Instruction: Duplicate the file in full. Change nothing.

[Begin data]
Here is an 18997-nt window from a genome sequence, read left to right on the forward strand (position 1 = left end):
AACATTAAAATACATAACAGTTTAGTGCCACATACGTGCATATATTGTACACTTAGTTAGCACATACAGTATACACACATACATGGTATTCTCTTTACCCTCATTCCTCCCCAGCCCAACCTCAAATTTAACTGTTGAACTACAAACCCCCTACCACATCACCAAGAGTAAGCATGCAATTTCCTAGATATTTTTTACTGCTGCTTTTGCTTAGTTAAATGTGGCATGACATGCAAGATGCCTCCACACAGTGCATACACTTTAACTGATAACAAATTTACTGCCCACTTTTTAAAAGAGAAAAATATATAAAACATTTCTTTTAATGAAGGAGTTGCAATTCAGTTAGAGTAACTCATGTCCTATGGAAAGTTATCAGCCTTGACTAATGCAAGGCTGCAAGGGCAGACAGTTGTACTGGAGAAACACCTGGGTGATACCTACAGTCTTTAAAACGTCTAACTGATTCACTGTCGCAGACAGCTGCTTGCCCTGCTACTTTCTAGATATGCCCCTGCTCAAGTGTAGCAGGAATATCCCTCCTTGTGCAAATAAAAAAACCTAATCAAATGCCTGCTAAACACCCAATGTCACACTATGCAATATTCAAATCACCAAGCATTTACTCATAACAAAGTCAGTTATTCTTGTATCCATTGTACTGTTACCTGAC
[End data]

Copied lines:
Here is an 18997-nt window from a genome sequence, read left to right on the forward strand (position 1 = left end):
AACATTAAAATACATAACAGTTTAGTGCCACATACGTGCATATATTGTACACTTAGTTAGCACATACAGTATACACACATACATGGTATTCTCTTTACCCTCATTCCTCCCCAGCCCAACCTCAAATTTAACTGTTGAACTACAAACCCCCTACCACATCACCAAGAGTAAGCATGCAATTTCCTAGATATTTTTTACTGCTGCTTTTGCTTAGTTAAATGTGGCATGACATGCAAGATGCCTCCACACAGTGCATACACTTTAACTGATAACAAATTTACTGCCCACTTTTTAAAAGAGAAAAATATATAAAACATTTCTTTTAATGAAGGAGTTGCAATTCAGTTAGAGTAACTCATGTCCTATGGAAAGTTATCAGCCTTGACTAATGCAAGGCTGCAAGGGCAGACAGTTGTACTGGAGAAACACCTGGGTGATACCTACAGTCTTTAAAACGTCTAACTGATTCACTGTCGCAGACAGCTGCTTGCCCTGCTACTTTCTAGATATGCCCCTGCTCAAGTGTAGCAGGAATATCCCTCCTTGTGCAAATAAAAAAACCTAATCAAATGCCTGCTAAACACCCAATGTCACACTATGCAATATTCAAATCACCAAGCATTTACTCATAACAAAGTCAGTTATTCTTGTATCCATTGTACTGTTACCTGAC